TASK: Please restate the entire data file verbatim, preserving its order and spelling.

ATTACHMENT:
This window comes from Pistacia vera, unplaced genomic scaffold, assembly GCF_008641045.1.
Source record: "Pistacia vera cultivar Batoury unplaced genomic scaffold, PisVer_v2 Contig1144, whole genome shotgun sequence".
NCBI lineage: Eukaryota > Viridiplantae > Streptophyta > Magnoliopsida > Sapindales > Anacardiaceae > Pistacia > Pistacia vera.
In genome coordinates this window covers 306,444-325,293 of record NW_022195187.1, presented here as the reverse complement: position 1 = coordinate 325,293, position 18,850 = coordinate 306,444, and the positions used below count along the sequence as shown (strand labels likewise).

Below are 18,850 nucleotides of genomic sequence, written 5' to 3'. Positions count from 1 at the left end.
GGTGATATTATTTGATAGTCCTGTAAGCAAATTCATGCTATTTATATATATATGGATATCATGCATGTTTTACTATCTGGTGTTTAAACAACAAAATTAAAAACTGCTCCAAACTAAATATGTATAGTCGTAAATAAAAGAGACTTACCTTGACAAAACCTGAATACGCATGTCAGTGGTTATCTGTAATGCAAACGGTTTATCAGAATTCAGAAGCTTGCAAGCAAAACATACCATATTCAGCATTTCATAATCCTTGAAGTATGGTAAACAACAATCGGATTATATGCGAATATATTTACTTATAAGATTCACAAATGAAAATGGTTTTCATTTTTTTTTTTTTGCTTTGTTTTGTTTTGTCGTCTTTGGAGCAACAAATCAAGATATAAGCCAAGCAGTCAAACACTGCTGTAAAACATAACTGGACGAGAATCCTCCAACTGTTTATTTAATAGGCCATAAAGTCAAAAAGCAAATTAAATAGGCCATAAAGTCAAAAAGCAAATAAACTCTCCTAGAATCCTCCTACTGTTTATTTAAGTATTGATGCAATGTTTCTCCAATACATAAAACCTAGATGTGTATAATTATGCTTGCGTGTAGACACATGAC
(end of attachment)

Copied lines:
This window comes from Pistacia vera, unplaced genomic scaffold, assembly GCF_008641045.1.
Source record: "Pistacia vera cultivar Batoury unplaced genomic scaffold, PisVer_v2 Contig1144, whole genome shotgun sequence".
NCBI lineage: Eukaryota > Viridiplantae > Streptophyta > Magnoliopsida > Sapindales > Anacardiaceae > Pistacia > Pistacia vera.
In genome coordinates this window covers 306,444-325,293 of record NW_022195187.1, presented here as the reverse complement: position 1 = coordinate 325,293, position 18,850 = coordinate 306,444, and the positions used below count along the sequence as shown (strand labels likewise).

Below are 18,850 nucleotides of genomic sequence, written 5' to 3'. Positions count from 1 at the left end.
GGTGATATTATTTGATAGTCCTGTAAGCAAATTCATGCTATTTATATATATATGGATATCATGCATGTTTTACTATCTGGTGTTTAAACAACAAAATTAAAAACTGCTCCAAACTAAATATGTATAGTCGTAAATAAAAGAGACTTACCTTGACAAAACCTGAATACGCATGTCAGTGGTTATCTGTAATGCAAACGGTTTATCAGAATTCAGAAGCTTGCAAGCAAAACATACCATATTCAGCATTTCATAATCCTTGAAGTATGGTAAACAACAATCGGATTATATGCGAATATATTTACTTATAAGATTCACAAATGAAAATGGTTTTCATTTTTTTTTTTTTGCTTTGTTTTGTTTTGTCGTCTTTGGAGCAACAAATCAAGATATAAGCCAAGCAGTCAAACACTGCTGTAAAACATAACTGGACGAGAATCCTCCAACTGTTTATTTAATAGGCCATAAAGTCAAAAAGCAAATTAAATAGGCCATAAAGTCAAAAAGCAAATAAACTCTCCTAGAATCCTCCTACTGTTTATTTAAGTATTGATGCAATGTTTCTCCAATACATAAAACCTAGATGTGTATAATTATGCTTGCGTGTAGACACATGAC